Anti-Semitic hate has been a big, unfortunate theme of this presidential campaign: Journalists in particular will tell you that there has been what feels like a marked uptick in online anti-Semitic rhetoric, particularly targeting those who are critical of Donald Trump. Yesterday, the Anti-Defamation League published an analysis of Twitter’s anti-Semitism problem, the purpose of which was twofold: to take a big, zoomed-out look at overall anti-Semitic activity on Twitter between August 2015 and July 2016, and to look more closely at the subset of explicitly anti-Semitic tweets aimed at journalists.
This is an awkward thing to type, particularly as a Jewish journalist who has been targeted by anti-Semitic idiots online, but there’s a strong case to be made that the ADL’s report — and some of the subsequent coverage of it — overstates the extent of this problem on Twitter. That doesn’t mean anti-Semitism online isn’t painful and harmful, or that anti-Semitism isn’t a terrible force in the world, but it does mean that we may be systematically overestimating its Twitter severity in a way that lends significant benefit to Twitter’s small, loud subset of dedicated anti-Semitic abusers.
Let’s go directly to the report:
ADL conducted a search of tweets using a broad set of keywords (and keyword combinations) designed by ADL to capture anti-Semitic language. These keywords did not include any terms associated directly with the 2016 presidential campaign. This yielded 2.6 million results.
These 2.6 million tweets, which were posted by 1.7 million Twitter users, appeared an estimated 10 billion times — which means that this language was potentially seen 10 billion times. That’s roughly the equivalent social media exposure advertisers could expect from a $20 million Super Bowl ad — a juggernaut of bigotry we believe reinforces and normalizes anti-Semitic language and tropes on a massive scale.
Our next step, a manual review of tweets containing anti-Semitic language, yielded 19,253 overtly anti-Semitic tweets mentioning 800 journalists. The 19,253 Tweets were seen approximately 45 million times, and 60 percent of these tweets were replies with anti-Semitic content sent directly to journalists or other users.
Sixty-eight percent of the 19,253 Tweets were sent by 1,600 Twitter users, confirming that these were persistent attacks on journalists by a relatively small cohort of Twitter users. [emphasis mine]
A few things jump out. The first is that, if this method is at all correct in categorizing anti-Semitic tweets, the average anti-Semitic Twitter user tweets just 1.5 anti-Semitic tweets in a year, and that many such tweets are one-off events. Obsessively prolific anti-Semites, then, are just a tiny minority of the total population of Twitter users spreading such hate.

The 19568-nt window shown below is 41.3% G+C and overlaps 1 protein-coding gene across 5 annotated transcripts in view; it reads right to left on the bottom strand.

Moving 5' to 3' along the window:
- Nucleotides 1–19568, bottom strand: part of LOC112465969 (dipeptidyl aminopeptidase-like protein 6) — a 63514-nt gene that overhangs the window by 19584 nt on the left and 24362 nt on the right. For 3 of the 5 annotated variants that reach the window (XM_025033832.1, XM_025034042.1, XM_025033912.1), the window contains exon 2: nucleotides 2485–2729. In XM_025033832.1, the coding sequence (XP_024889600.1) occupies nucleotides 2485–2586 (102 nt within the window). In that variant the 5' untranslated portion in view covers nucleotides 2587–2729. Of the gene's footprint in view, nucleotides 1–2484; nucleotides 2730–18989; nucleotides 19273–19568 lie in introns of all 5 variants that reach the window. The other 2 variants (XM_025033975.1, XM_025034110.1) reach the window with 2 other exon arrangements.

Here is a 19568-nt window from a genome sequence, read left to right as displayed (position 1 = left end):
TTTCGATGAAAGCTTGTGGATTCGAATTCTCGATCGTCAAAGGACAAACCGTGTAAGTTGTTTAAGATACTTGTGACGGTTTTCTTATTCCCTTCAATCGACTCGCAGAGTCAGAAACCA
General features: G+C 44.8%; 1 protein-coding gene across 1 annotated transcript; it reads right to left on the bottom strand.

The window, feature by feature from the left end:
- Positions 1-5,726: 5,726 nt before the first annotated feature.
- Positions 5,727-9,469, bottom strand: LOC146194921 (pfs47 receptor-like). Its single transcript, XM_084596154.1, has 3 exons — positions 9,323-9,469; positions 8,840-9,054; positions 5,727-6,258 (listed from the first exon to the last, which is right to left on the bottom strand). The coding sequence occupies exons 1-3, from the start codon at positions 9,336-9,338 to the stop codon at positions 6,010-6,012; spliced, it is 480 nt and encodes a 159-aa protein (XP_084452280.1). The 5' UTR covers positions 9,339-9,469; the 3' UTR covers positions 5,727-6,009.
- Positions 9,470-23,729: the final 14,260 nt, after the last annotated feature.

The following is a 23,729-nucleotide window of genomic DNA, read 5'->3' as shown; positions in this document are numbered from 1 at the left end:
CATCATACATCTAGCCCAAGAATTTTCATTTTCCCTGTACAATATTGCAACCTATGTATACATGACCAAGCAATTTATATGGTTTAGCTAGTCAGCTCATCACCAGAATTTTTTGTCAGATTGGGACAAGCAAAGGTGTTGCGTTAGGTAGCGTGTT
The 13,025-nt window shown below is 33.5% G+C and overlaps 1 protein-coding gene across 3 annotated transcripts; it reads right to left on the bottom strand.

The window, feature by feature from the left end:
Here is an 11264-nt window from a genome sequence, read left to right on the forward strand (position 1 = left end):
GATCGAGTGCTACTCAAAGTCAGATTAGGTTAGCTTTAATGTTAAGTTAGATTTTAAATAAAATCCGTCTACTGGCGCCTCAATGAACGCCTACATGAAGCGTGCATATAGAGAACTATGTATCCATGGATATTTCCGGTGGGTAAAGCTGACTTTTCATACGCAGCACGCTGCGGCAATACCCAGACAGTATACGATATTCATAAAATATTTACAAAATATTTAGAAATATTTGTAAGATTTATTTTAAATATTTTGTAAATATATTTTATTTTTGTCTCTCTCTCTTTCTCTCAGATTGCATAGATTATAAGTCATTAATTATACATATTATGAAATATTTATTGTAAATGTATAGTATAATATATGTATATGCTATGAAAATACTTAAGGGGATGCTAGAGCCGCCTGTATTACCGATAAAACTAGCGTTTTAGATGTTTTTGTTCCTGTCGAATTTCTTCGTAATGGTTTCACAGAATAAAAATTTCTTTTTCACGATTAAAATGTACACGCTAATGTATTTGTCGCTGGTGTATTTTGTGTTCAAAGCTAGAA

More important, the ADL’s methodology for measuring how often anti-Semitic tweets are seen is pretty broken. It’s unclear exactly what the organization is saying when it writes that those 2.6 million tweets “appeared an estimated 10 billion times — which means that this language was potentially seen 10 billion times.” What is clear is that potential impressions (how many times a given tweet is delivered into users’ feeds) and actual impressions (how many times a given tweet is actually seen) should never be conflated on Twitter. In fact, the service is fairly notorious for the extent to which tweets get launched into the ether, never to be seen, let alone engaged with.
When you look at the math, there’s just no reason to think 10 billion “appearances,” whatever that metric means (I can’t say I’ve seen it before in other discussions of Twitter engagement), translates to anywhere near 10 billion actual impressions. For it to be the case that those 2.6 million tweets were viewed 10 billion times, that would mean each tweet got more than 3,800 impressions. That’s a very high number. By way of comparison, this tweet of mine from last night’s presidential debate — a time when Twitter’s audience, particularly the people I follow and am followed by, was glued to the service — got about 2,400 impressions. This one got about 3,350.
Because I work for a media organization, I have about 11,000 followers, which is a lot more than the average user, but even for those of us lucky enough to have a decent number of followers, low impression percentages are the norm. Here, for example, is a user with 390,000 followers showing that his tweets regularly land in the approximately 5,000 to 7,000 impressions range. It’s safe to say, then, that the average tweet gets nowhere near 3,800 impression. For what it’s worth, a Twitter spokesperson expressed skepticism about the ADL’s 10 billion number to the Washington Post’s Julie Zauzmer: “Impressions are non-public data,” they said. “We don’t believe these numbers are accurate, but we take the issue very seriously. We have focused the past number of months specifically on this type of behavior and have policy and products aimed squarely at this to be shared in the coming weeks.” Obviously a Twitter spokesperson is not an unbiased source, but there are solid reasons to be skeptical about this Super Bowl figure. (There is a good explanation of the basics of Twitter-engagement statistics here.)